Is obesity a rich man’s problem?

A new study suggests that the worldwide obesity epidemic is lowest in Africa with Egypt being the only African country on the list of top ten countries having the biggest number of overweight people. But this is not necessarily good news as it might also mean most Africans are too hungry to grow fat.

A new study suggests that the worldwide obesity epidemic is lowest in Africa with Egypt being the only African country on the list of top ten countries having the biggest number of overweight people. But this is not necessarily good news as it might also mean most Africans are too hungry to grow fat.

The number of overweight people has increased to 2.1 billion as of 2013 from 857 million people in 1980 according to the University of Washington’s institute for health metrics which carried out the study.

The study notes that the ten countries that account for 50% of the world’s obese people is topped by United States and followed by China, Mexico, India, Russia, Germany, Brazil, Indonesia, Egypt, and Pakistan; respectively. So is obesity a rich man’s problem?

It would appear so given that United States which is the world’s largest economy has the lion’s share of obese people at 78 million while China, the second biggest economy has 48 million of its nationals, overweight.

See, one’s unlikely to find many people with overweight problems in country like South Sudan where a million persons risk dying from hunger; in fact there are more South Sudanese people in need of fattening than those who need to lose weight.

Obesity presents an interesting irony; on one side, you have millions of hungry people in South Sudan and other countries who need to eat more food to avoid starvation yet on the other, some 78 million fat Americans are being encouraged to eat less and healthy if they’re to survive overweight related deaths such as heart attacks — in both cases, food is central; others have too much of it while others are in lack of it.

People need to watch their eating habits because the Harvard School of Public Health says obesity results when someone regularly takes in more calories than needed; the body stores these excess calories as body fat.

It therefore makes sense that in Africa where many families are struggling to have three meals a day, there are fewer cases of obesity and more of hunger and malnutrition. We need food.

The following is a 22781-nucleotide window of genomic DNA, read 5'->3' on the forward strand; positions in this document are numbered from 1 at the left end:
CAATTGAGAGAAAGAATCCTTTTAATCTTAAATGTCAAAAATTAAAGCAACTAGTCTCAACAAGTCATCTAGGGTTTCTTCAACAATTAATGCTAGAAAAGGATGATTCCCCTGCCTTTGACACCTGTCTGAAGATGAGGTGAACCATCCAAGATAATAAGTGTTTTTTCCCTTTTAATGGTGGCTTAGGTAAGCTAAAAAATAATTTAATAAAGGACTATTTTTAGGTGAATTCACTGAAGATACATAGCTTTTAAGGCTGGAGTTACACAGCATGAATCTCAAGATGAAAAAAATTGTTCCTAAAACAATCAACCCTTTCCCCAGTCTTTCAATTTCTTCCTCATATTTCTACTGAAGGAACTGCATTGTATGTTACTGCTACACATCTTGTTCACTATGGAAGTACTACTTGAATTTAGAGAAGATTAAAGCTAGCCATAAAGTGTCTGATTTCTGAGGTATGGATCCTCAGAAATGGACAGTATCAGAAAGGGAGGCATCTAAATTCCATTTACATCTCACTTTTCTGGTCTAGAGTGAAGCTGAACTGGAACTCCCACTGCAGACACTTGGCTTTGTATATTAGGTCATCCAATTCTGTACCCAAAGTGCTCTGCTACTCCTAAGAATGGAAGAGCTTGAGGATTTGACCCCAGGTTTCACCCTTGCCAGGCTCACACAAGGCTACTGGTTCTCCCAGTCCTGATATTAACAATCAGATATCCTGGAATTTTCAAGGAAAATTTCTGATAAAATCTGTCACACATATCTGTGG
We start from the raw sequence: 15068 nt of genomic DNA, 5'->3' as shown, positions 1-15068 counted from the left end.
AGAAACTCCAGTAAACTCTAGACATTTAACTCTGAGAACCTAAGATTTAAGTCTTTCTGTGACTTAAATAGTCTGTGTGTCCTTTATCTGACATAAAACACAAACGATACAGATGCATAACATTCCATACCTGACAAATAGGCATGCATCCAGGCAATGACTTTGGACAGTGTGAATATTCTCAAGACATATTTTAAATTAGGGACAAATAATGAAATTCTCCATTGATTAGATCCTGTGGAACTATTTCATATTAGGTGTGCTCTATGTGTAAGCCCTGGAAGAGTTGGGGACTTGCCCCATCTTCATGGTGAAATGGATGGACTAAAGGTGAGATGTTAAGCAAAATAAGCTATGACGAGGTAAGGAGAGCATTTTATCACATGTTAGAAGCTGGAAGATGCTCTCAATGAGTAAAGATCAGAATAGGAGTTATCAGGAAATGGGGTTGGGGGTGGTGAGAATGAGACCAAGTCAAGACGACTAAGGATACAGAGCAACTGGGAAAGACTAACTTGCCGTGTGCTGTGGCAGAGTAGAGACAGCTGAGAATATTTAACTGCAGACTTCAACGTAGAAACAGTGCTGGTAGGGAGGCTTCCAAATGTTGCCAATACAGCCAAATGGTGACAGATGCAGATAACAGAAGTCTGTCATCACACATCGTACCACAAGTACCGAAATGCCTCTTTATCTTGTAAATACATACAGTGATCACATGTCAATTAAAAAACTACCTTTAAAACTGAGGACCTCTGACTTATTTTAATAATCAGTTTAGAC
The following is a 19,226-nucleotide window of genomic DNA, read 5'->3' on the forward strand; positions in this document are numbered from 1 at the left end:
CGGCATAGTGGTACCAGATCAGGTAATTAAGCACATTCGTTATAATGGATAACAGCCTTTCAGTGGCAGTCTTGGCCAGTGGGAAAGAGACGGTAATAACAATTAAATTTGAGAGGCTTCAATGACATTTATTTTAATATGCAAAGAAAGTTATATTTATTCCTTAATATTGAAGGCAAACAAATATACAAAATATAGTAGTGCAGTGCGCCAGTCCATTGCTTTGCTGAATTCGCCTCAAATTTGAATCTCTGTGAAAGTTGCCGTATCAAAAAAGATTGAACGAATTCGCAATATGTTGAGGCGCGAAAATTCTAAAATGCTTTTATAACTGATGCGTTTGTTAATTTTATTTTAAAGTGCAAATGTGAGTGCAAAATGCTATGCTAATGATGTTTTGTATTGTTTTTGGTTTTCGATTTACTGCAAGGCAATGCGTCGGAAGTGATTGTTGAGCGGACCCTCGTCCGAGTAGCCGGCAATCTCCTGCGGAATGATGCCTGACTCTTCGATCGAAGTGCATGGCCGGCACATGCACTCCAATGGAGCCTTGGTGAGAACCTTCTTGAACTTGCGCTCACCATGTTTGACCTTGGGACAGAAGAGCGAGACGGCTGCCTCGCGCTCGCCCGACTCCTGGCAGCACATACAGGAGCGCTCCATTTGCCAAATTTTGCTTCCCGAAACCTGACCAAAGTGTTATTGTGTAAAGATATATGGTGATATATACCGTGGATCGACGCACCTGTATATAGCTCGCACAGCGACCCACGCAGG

Klim McPherson, a professor of epidemiology, says “although appetite is necessary for survival, increased exposure to processed food is overwhelming people.”

But processed food is a luxury for the rich as you’ll find it at places such as McDonald’s or KFC- places where only those with healthy wallets dine but at the cost of gaining unwanted weight off the junk food.

Indeed, McPherson adds that “together with the technological revolution in food science and the sale of junk food, modern lifestyles and increasing disposable income play a part in this (overweight) problem.” 

It could also explain the long standing African tradition that tends to celebrate ‘fatness’ as a sign of wealth yet, and quite ironically, people in wealthy nations regard fatness as a killer disease that claims at least 3.4 million people every year according to the World Health Organisation.

You just have to reminisce on the last time you visited your relatives up-country after a long time; some looked at your protruding pot-belly approvingly and exclaimed; “Oh! You’ve gained weight, what are you eating? You must be making a lot of money in the city!”

Being overweight reflects one’s lifestyle and perception. For instance, most traditional African men want their women fat with sweeping bums and wide hips yet modern women everywhere are burning calories in the gym to get slim model-like figures while young men are investing in six-pack bodies with ripped muscles.

In African societies, a boss isn’t complete without a ‘boss figure-’ fat with a pot-belly; it’s a mentality issue where fatness symbolizes a higher social status — a fallacy! You need to look at Microsoft founder Bill Gates’ or Chinese billionaire Jack Ma Yun’s lean bodies to know better.

To help people overcome obesity, there are global campaigns that encourage people to feed on healthy diets and increase physical activity but with the pressure that comes with high cost of living in urban areas, most people are too busy earning money to spare time for body exercises or proper meals.

Fast food cafes have made people’s kitchens redundant and the impact is the increasing cases of obesity, a price being paid surviving on Junk food.

If you have a weight problem, you probably need to check what you often eat with the help of a nutritionist but you also need to fix time on your tight schedule for regular physical exercises.

Kigali gyms could be expensive but their fees are not higher than the cost of curing obesity; if overpaid equals to overweight then you might need a pay-cut. 

The writer is a post-graduate student at the Communication University of China

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